THE LAST DITCH An Englishman returned after twenty years abroad blogs about liberty in Britain
Philip Pullman on the nation's virtues
A tiny ripple

Was it worth it?

DSCN1302 Yesterday's Convention on Modern Liberty was, in many ways, what I expected. The surprise - and the undoubted highlight - of the day was David Davis's closing speech.

He was generously credited, by Henry Porter in introducing him, with having stimulated the whole event by resigning his parliamentary seat last year. His speech was warm, funny and sincere and dispelled my last doubts. He is clearly serious about civil liberties, though in appealing to his own party to "honour my promises", he did not sound very sure of the Conservatives' commitment.

 It was apparent all day that "liberty" was being used in two different senses. The statists of right and left were legitimately interested in the liberty to dissent from their own party line, but far more in characterising their every wish as a "human right." The rest of us (a minority, I suspect) were interested in being left alone by the state as much as possible. The politicians present - with the honourable exception of Davis - deftly confused both uses so as to appeal, dishonestly, to everyone in the room. This much was no surprise.

DSCN1300What I did not expect was that the Labourites present would be confronted with such strong, passionate arguments. Lord Goldsmith was so beleaguered that, were he not so utterly contemptible a specimen, one might have felt sorry for him. Chuka Umunna (later to be heard chanting the ridiculous party line recited by all Labourites yesterday that it was as important to protect citizens from "corporates" -with whom dealings are optional -as from the state -which has the power to compel) had to practice his poker face throughout Davis's speech. It will stand him in good stead in the House of Commons one day. The only thing that united the various strands of thinking in the room was contempt for a government that has denied "liberty" in every conceivable sense.  I am sceptical that the Convention will lead to a new dawn of liberty in Britain, but if it does full credit must be given to Messrs Blunkett, Clarke, Reid and Smith, who have clearly played the Daily Mail card far too often for most to stomach.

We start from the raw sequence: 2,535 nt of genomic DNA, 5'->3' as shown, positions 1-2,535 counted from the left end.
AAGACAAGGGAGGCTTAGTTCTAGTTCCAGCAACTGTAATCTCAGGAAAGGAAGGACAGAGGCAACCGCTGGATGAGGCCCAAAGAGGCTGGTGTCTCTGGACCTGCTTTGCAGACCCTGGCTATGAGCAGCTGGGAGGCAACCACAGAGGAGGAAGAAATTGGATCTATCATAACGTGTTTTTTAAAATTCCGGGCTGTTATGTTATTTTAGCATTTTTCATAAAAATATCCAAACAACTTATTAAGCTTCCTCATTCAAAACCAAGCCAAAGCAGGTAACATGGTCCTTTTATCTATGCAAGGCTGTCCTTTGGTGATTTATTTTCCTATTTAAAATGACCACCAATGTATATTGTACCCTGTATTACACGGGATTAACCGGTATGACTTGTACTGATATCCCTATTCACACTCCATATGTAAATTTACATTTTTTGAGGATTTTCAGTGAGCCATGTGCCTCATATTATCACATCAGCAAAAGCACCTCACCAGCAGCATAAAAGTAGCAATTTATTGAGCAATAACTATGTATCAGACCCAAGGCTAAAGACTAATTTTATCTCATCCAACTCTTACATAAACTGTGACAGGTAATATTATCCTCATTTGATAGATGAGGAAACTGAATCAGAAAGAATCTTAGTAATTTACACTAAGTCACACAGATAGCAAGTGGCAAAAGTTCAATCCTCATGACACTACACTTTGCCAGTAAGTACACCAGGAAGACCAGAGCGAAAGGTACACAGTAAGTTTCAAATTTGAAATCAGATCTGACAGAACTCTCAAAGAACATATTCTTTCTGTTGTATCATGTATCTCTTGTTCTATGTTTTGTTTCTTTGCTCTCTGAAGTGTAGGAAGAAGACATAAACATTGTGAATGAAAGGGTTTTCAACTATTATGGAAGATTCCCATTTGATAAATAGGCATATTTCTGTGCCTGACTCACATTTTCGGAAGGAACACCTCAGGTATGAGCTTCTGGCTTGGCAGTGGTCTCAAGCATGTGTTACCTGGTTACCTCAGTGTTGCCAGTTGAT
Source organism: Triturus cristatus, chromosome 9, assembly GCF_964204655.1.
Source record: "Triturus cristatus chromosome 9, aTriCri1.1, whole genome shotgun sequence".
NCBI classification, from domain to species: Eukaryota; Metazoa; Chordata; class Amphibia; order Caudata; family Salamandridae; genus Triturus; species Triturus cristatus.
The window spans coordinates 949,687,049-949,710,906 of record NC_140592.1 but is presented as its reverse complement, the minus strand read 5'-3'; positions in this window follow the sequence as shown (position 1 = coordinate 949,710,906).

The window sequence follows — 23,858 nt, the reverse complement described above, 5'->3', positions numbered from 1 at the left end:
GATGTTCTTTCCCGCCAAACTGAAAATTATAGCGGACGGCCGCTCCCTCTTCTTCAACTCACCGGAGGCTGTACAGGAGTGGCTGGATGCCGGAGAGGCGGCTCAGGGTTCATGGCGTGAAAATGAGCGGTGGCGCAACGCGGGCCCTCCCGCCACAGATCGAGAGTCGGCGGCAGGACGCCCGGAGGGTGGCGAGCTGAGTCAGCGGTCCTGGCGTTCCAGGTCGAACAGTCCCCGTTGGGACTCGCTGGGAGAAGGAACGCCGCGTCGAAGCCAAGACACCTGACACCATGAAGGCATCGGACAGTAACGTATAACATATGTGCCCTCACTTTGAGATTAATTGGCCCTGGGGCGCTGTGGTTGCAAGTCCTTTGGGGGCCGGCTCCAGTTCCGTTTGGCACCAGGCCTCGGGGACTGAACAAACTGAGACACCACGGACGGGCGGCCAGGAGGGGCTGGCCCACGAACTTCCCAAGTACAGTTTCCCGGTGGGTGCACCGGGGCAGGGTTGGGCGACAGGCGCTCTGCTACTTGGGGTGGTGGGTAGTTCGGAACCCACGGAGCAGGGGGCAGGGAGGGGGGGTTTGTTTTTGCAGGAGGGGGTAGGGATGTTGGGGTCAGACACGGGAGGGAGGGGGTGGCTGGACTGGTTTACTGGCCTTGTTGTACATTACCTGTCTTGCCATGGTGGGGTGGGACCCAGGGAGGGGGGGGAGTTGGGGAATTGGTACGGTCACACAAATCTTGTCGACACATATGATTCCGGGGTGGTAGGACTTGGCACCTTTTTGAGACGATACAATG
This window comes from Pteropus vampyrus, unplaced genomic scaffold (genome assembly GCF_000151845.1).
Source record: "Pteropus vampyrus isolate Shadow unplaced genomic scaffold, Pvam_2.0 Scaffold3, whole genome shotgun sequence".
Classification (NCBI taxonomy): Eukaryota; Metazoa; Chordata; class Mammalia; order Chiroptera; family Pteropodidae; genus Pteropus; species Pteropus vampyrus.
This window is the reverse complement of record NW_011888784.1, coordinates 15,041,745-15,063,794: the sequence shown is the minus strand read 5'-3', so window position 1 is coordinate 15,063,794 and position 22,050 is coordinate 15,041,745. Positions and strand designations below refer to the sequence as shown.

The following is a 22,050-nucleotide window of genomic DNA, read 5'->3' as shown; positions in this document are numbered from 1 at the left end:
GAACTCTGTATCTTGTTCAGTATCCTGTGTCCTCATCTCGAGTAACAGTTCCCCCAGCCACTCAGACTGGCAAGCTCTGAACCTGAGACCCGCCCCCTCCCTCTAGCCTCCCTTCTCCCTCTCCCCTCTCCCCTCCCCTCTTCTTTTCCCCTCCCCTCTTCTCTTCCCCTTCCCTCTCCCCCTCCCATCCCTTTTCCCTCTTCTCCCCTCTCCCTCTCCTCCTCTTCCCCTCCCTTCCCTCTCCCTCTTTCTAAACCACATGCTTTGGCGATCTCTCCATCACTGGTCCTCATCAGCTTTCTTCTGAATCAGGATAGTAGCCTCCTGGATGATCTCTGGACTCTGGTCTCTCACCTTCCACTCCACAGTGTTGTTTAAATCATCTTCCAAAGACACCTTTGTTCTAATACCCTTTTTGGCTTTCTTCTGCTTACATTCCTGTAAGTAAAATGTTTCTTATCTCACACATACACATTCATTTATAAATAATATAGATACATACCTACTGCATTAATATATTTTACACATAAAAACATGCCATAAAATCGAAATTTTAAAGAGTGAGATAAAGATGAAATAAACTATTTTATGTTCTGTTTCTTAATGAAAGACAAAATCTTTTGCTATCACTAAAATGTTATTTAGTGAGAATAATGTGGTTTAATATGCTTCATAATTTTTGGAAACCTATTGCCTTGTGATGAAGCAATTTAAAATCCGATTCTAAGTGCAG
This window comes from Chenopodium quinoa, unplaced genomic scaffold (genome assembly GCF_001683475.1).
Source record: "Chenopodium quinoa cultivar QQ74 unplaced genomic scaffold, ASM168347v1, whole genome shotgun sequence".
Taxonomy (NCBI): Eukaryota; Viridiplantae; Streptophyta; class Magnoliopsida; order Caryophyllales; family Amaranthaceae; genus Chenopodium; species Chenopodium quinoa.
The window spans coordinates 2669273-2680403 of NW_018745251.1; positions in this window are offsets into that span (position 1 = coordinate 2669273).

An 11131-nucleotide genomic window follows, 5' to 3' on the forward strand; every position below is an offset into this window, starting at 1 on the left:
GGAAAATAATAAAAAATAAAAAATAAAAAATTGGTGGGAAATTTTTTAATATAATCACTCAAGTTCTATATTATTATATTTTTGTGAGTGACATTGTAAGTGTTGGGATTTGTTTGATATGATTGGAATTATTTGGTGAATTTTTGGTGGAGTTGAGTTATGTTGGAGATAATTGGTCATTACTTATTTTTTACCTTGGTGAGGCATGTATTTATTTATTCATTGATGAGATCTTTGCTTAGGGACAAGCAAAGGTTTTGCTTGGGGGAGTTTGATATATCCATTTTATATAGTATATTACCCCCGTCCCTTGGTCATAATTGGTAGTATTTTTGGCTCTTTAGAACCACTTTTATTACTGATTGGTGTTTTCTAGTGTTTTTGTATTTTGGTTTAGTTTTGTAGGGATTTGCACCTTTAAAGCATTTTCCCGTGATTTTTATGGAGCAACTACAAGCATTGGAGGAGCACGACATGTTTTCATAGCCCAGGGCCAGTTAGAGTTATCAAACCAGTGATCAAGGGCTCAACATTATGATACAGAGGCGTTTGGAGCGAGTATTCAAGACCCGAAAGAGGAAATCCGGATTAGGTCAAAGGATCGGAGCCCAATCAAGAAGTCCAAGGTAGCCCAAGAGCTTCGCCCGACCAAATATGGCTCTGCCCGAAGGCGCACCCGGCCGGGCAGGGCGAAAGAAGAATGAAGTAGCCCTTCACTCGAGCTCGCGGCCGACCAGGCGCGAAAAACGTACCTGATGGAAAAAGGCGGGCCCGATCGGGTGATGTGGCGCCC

Outside the Convention hall, I had the pleasure of drinks with Ian Grey, DK, Katabasis and other LPUK members, as well as with one of my "tenants" in Second Life. The plan is to hold another Convention next February, in order to set the agenda for the General Election; ensuring that candidates know they need to treat our liberties with respect. Sceptical or not, that is something I will have to support.


Feed You can follow this conversation by subscribing to the comment feed for this post.


Tell you what though, if the Tories do pull a fast one, refuse to back DD's promises and stick with ID cards, it *could* be the best thing that could happen. Why? 'cus it will split the Tories, and the resulting "libertarian" wing, led by DD, will then form the heart of a real opposition....

Ian Grey

Twas a pleasure to partake in a tincture sir.


Sadly it will be a Tory (ie paternalistic, authoritarian) government, not a Conservative one.

Bishop Hill

Yes, my impression from the video feeds was that the presentations were rather from the left-wing "entitlements" angle rather than the right-wing liberties one.

Still, there is cause for hope. It's only the liberties angle that will unite both sides, and it's a future Tory government that needs to be influenced.


Oh, and I see you managed to get that blasted wrist band off without ruining it. Well done, better than I managed.


Very oddly, I was sitting next you (as well as my buddy Jacek, before he felt stuffy and went outside) the whole time in the opening session. I never realised until the lunch time meet up.

I sure hope the LPUK cards I put down all went.

The comments to this entry are closed.